Kaitlin Armstrong pleads not guilty to the Texas murder of professional cyclist Anna Moriah Wilson


Crime

Armstrong, 34, fled the country after his initial interviews with investigators, sparking a 43-day manhunt that ended with his arrest at a beachside hostel in Costa Rica on 29 June.

A license photo of Kaitlin Armstrong taken before she disappeared (left) and her booking photo (right) at Travis County Jail after being deported from Costa Rica to Texas after 43 days on the run. Officials said she took drastic measures to alter her appearance. United States Marshals Service, Austin Police Department

  • Kaitlin Armstrong pleads not guilty to the Texas murder of professional cyclist Anna Moriah Wilson

    New details emerge about steps Kaitlin Armstrong took to evade police after Vermont cyclist died

  • How authorities say Kaitlin Armstrong arrived in Costa Rica — and how they found her

AUSTIN, Texas (AP) — A woman accused of killing professional cyclist Anna Moriah Wilson as a romantic rival pleaded not guilty to a murder charge on Wednesday, as her attorneys demanded a speedy trial the judge had then scheduled to open at the end of October.

Wilson, 25, was found shot on May 11. Kaitlin Armstrong, 34, fled the country after her initial interviews with investigators, sparking a 43-day manhunt that ended with her arrest at a beachside hostel in Costa Rica on June 29.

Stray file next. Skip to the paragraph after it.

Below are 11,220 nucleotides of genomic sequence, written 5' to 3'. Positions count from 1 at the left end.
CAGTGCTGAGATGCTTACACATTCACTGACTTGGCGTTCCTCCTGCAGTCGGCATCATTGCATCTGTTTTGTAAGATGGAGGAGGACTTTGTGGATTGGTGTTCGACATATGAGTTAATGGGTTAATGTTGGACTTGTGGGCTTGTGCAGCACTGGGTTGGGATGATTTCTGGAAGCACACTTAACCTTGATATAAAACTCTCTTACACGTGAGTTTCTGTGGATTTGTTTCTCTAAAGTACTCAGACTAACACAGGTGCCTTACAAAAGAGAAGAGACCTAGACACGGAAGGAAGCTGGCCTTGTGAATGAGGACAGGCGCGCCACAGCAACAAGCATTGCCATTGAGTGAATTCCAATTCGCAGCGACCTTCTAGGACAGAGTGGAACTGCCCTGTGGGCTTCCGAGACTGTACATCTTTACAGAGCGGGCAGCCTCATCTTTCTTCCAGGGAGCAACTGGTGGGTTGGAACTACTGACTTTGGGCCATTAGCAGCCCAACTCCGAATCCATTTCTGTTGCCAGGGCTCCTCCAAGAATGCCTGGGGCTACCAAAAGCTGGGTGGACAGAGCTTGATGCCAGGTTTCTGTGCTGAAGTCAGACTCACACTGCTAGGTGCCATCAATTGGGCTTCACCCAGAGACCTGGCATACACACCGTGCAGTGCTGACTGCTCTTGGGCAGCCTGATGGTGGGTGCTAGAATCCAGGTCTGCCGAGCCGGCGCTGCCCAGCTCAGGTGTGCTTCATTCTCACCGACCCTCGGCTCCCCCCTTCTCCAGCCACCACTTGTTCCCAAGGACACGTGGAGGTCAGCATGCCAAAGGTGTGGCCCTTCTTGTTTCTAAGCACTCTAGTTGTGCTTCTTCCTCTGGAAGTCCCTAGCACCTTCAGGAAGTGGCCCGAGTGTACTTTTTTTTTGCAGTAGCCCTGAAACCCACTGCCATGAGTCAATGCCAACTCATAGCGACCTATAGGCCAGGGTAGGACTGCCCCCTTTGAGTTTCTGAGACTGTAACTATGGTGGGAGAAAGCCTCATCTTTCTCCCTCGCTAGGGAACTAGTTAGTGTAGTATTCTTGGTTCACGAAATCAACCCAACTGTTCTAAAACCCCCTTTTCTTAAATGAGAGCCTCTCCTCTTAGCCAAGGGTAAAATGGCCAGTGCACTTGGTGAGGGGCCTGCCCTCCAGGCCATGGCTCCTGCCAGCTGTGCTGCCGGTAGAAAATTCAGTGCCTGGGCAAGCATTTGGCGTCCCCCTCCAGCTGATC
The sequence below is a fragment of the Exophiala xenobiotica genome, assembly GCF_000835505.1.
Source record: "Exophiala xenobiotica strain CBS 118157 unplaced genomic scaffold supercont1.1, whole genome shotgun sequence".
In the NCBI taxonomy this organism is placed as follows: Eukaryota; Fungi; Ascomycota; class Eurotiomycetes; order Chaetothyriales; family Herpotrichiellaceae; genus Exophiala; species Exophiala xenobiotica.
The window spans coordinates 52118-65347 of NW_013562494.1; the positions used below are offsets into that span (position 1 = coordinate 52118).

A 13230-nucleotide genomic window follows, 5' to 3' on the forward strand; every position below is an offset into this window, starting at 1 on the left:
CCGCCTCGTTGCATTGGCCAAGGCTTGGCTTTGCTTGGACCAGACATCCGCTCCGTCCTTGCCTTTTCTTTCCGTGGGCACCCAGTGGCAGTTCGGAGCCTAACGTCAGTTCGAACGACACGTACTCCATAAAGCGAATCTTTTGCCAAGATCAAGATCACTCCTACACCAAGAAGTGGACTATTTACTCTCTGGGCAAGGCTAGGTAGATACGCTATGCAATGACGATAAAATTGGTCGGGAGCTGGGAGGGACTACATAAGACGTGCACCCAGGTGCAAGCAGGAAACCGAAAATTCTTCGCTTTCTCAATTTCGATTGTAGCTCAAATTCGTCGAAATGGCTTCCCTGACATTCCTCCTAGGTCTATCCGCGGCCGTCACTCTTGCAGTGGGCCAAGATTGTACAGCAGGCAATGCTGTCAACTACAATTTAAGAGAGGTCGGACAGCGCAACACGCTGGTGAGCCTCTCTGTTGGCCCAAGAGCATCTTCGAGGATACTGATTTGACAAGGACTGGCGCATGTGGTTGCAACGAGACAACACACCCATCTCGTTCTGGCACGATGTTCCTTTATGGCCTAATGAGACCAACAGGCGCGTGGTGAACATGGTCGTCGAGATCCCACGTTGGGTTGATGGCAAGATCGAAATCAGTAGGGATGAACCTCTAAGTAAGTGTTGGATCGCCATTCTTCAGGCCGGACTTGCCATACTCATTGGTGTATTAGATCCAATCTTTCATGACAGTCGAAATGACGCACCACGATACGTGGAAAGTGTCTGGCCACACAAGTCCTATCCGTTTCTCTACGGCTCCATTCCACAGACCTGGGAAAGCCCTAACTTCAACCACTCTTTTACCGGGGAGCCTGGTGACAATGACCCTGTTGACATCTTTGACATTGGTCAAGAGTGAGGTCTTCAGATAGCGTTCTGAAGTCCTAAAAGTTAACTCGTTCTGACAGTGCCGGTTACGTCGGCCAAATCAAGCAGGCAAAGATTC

Authorities said she tried to change her appearance and used several aliases as she traveled around Costa Rica while trying to establish herself as a yoga teacher there.

A competitive gravel and mountain bike racer and Vermont native known as “Mo,” Wilson was in Austin for a race she was among the favorites to win. Police say Wilson previously dated Armstrong’s boyfriend, cyclist Colin Strickland, who they say cooperated with investigators and is not a suspect.

Kaitlin Armstrong pleads not guilty to the Texas murder of professional cyclist Anna Moriah Wilson
Anna Moria Wilson. –Ansel Dickey

Investigators say Armstrong’s SUV was seen on surveillance video outside the home where Wilson was killed. Armstrong faces up to 99 years in prison if convicted. She is being held on $3.5 million bail.

Prosecutors questioned whether the speedy trial setting constituted a “privilege” for Armstrong, as it would put his case ahead of other murder trials that have waited two or more years due to the slowing pandemic. They also noted that investigators are still gathering evidence that prosecutors and defense attorneys have yet to receive.

‘If they choose to charge without evidence, that’s the district attorney’s problem,’ Armstrong’s attorney Rick Cofer told District Judge Brenda Kennedy before she granted the request. to set a trial date and that it begins on October 24.

After the brief court hearing, Cofer suggested Armstrong’s defense will challenge the evidence-gathering and conduct of Austin police investigators, and whether they failed to pursue leads that could have led to a another suspect.

“Ms. Armstrong wants her day in court,” Cofer said, not answering questions. “Put simply, there’s a lot more to this story that has yet to be heard.”



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